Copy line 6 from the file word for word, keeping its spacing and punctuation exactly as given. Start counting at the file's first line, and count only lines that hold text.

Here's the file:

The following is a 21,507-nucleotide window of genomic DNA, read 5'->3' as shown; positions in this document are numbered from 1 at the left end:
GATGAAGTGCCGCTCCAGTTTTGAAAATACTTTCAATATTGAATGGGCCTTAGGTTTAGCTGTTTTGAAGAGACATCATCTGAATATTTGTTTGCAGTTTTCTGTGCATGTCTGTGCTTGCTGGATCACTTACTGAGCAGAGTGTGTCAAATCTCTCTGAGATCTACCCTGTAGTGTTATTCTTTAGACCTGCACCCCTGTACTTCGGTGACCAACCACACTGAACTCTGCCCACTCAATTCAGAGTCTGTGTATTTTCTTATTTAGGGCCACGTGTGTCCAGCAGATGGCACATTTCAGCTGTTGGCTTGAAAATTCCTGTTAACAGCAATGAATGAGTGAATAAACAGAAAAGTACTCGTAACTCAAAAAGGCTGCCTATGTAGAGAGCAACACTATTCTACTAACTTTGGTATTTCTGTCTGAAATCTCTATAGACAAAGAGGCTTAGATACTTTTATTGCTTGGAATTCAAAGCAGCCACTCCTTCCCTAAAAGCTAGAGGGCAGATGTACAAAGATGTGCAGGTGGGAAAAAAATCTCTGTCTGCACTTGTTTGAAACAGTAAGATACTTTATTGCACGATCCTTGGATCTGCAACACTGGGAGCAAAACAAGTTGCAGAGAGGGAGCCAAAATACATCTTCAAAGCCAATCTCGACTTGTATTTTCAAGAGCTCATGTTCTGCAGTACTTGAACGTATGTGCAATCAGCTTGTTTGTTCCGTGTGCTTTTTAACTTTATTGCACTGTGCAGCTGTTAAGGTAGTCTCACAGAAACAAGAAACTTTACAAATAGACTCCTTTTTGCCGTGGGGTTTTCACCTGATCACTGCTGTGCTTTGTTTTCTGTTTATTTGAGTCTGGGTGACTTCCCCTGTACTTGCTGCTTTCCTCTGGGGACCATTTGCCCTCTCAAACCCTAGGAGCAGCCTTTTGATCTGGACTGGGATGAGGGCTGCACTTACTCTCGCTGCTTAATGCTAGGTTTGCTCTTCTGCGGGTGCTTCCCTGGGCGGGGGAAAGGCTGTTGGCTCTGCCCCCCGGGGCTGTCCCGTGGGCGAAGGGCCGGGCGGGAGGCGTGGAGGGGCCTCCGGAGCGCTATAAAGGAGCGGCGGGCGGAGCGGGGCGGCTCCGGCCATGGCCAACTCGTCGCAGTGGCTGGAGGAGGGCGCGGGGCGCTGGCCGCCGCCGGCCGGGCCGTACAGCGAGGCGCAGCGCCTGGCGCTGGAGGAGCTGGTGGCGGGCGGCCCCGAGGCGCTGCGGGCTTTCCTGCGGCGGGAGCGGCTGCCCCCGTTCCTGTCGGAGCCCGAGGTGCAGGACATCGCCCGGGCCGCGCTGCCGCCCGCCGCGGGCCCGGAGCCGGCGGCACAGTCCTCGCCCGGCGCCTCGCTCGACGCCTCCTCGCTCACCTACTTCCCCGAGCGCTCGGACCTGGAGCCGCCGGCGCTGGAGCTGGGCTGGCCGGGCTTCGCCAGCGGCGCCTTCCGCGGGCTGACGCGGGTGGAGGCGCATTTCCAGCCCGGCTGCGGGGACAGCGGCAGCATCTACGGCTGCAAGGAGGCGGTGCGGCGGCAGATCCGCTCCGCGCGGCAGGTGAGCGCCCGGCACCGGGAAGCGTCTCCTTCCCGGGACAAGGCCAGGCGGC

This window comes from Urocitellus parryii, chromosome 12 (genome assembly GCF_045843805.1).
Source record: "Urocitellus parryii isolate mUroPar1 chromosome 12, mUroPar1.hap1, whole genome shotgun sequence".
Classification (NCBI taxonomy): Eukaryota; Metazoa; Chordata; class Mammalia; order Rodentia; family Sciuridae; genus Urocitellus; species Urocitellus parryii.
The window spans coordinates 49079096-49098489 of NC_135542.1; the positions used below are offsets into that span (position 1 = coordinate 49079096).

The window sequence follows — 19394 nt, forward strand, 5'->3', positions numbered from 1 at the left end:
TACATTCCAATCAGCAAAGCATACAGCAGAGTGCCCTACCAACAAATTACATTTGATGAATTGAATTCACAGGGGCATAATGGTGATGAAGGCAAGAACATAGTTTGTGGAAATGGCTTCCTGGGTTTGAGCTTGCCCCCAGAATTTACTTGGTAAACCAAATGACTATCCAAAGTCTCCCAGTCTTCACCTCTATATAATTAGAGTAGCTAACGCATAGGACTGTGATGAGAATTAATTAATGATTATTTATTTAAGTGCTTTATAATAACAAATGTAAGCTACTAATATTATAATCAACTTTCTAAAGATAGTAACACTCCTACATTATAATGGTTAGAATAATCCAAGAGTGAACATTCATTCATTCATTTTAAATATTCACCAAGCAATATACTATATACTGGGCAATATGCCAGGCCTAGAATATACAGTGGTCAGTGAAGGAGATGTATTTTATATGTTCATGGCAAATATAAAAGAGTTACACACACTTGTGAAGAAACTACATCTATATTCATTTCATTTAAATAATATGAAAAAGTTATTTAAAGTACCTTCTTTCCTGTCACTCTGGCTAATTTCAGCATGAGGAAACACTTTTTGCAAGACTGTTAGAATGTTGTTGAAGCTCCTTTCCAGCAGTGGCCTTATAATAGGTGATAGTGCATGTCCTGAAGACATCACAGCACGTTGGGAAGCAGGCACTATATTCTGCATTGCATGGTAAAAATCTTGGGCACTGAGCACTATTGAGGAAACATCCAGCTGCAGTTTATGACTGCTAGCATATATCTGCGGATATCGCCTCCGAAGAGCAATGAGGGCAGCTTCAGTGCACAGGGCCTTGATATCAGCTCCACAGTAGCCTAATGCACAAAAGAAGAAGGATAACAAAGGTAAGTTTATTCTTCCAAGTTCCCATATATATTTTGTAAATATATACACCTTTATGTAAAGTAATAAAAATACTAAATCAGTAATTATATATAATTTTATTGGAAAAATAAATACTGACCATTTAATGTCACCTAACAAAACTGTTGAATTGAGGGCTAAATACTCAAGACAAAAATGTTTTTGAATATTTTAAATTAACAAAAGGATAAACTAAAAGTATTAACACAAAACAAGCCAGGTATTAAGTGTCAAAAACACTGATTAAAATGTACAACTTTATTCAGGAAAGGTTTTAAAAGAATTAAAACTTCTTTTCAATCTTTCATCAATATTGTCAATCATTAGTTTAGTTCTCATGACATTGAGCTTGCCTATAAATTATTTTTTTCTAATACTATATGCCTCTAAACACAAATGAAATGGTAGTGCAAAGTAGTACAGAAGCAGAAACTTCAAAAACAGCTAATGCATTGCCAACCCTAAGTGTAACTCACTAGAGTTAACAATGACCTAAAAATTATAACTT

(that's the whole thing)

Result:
The window spans coordinates 49079096-49098489 of NC_135542.1; the positions used below are offsets into that span (position 1 = coordinate 49079096).